What differentiates a major chord from a minor chord is only one thing: its third. Let’s remember that a chord is formed by a triad, that is, 3 consecutive notes played at the same time.
The third is the note that gives character to the chord, either minor or major. On the one hand, the major third gives a bright character to the major chord and the minor third a darker and more muted tone. Obviously all this is subjective but it serves as a reference for us to identify this interval.
Let’s break it down a bit to understand it better:
Formation of triads on the staff
Now let’s start with the C major scale to understand the difference between both chords:
A major or minor chord is formed by a root, a third and a fifth:
The fundamental can also be another note different from the scale. For example:
Or for example:
If you notice, the pattern to form these triad chords is very simple:
- You choose a keynote
- If the first note is on a space, the next note should be placed on a space. On the other hand, if the first note is on a line, the next note should be placed on a line.
Now let’s put the notes we have marked in red, one on top of the other and we will have 3 different chords:
We can also do the same with all the notes of the C major scale:
How do we now know that a chord is major or minor?
Now we know that chords are formed in the same way.
Now we have to differentiate them by remembering this:
- Within a major scale the 1st, 4th and 5th degrees of the scale are major.
- The 2nd, 3rd and 6th are minor (the 7th is diminished, but ignore it for the moment).
Let us now see how they are classified on the staff:
This pattern is fulfilled in all the 12 existing tonalities, that is to say:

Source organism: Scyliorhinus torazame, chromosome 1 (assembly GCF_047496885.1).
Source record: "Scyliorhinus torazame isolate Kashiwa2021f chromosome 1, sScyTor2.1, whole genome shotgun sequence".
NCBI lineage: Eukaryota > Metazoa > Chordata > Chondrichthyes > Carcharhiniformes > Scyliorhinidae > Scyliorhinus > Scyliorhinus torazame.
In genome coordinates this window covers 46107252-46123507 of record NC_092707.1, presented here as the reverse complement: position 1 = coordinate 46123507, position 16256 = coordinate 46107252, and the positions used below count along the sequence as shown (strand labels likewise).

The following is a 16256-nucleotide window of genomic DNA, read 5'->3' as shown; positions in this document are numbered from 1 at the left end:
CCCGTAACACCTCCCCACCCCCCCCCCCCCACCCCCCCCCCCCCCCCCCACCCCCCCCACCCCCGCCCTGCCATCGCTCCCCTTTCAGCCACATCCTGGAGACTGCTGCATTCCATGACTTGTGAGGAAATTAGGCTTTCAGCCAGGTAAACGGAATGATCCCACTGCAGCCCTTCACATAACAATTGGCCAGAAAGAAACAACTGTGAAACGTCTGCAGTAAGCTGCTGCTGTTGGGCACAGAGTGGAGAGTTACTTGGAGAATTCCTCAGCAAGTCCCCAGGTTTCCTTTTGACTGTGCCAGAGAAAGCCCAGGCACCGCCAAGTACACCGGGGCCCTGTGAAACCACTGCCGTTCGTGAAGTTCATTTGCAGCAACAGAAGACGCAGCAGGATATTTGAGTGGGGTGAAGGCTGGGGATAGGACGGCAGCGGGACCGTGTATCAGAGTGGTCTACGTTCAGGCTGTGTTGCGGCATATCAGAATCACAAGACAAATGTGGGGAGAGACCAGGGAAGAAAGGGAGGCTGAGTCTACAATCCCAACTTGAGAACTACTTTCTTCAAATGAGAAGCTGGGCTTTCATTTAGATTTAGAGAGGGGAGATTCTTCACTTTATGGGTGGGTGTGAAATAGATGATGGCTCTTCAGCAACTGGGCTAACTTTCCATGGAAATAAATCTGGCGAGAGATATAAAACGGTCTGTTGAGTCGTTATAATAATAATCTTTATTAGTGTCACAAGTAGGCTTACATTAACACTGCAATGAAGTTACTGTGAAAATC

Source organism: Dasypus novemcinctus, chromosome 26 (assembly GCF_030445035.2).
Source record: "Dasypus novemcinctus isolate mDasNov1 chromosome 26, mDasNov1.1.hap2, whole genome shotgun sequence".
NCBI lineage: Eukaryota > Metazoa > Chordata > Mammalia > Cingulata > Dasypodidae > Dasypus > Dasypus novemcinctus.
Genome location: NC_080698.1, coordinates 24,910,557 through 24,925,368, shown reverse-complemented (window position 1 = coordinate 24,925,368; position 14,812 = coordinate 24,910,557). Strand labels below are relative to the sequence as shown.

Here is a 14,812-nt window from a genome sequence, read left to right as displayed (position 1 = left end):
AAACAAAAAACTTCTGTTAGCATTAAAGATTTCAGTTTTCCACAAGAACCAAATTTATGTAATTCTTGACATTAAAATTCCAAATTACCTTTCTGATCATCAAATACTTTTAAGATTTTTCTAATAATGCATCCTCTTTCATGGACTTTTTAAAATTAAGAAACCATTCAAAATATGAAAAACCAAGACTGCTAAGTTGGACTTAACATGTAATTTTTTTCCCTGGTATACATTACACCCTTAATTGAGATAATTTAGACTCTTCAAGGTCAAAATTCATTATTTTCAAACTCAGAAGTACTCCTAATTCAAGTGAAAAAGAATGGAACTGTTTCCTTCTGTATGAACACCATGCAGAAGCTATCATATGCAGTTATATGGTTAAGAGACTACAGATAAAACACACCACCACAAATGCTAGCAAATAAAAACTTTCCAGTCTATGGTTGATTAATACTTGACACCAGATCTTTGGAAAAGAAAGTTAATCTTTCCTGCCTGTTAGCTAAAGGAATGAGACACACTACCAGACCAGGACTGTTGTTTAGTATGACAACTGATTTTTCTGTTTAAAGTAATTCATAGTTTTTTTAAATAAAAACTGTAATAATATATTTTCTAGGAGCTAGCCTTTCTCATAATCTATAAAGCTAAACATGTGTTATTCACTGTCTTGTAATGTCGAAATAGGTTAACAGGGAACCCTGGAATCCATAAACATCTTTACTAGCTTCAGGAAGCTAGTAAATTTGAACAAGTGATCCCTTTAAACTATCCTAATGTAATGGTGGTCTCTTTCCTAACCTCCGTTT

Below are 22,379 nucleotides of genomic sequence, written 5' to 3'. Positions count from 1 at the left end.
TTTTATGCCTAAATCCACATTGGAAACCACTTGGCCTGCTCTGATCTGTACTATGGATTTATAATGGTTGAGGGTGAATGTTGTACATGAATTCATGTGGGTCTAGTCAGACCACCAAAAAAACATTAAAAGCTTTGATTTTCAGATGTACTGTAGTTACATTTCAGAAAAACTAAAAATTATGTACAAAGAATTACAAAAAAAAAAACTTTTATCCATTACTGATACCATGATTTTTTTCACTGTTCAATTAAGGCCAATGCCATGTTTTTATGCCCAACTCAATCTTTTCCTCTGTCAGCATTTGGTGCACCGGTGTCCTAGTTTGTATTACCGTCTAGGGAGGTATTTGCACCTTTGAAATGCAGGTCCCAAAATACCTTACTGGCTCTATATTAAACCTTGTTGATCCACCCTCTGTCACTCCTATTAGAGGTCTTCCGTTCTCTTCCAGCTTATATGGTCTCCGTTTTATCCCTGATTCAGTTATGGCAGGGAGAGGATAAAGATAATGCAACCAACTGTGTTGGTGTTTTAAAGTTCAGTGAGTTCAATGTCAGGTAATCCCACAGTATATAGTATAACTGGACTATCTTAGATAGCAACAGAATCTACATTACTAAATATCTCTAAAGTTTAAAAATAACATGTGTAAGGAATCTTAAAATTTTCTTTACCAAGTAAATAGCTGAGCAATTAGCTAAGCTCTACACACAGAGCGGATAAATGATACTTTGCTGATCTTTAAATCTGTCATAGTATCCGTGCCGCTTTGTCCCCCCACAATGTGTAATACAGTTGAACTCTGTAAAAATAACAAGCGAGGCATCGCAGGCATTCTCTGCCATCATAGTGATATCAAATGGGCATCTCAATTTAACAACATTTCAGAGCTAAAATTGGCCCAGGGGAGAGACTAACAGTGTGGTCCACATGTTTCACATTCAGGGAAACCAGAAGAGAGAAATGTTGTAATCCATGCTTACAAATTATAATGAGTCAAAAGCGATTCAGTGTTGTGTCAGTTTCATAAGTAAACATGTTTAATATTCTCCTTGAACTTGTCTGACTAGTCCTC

Major – minor – minor – major – major – major – minor – minor – decreased
For the moment we will work only with the key of C major, which is the one in the example.
Can I convert a major chord into a minor chord and vice versa?
Yes, with accidentals: The sharp (#) and the flat (b). An accidental is a sign that modifies the pitch of the note. The sharp raises the sound one semitone and the flat lowers the sound one semitone. Let’s see an example.
These three chords that we had as an example are not altered:
What we know about them is that the first one is major and the second and third are minor. We are now going to convert the first chord we have to minor and the other two to major as an exercise.
Let’s start with the first one:
If the first chord is major, its distance from C to E (from the fundamental to the third) is a major third. Therefore we have to convert that third to a minor third.
Now let’s remember: The sharp raises the sound one semitone and the flat lowers the sound one semitone. Since it is major we have to lower it to make it minor.
We are now going to convert the minor to major. To do this we will have to use the other symbol which is the sharp.
And now let’s do the same with the E minor chord. Let’s see how it becomes E major:
- Major and minor chords are differentiated by their function within the degrees of a scale, in our example we have seen that in the scale of C major there are 3 major chords, 3 minor chords and 1 diminished chord.
- Also can be major or minor by altering its third with a sharp or a flat.
If you have any questions, comment below!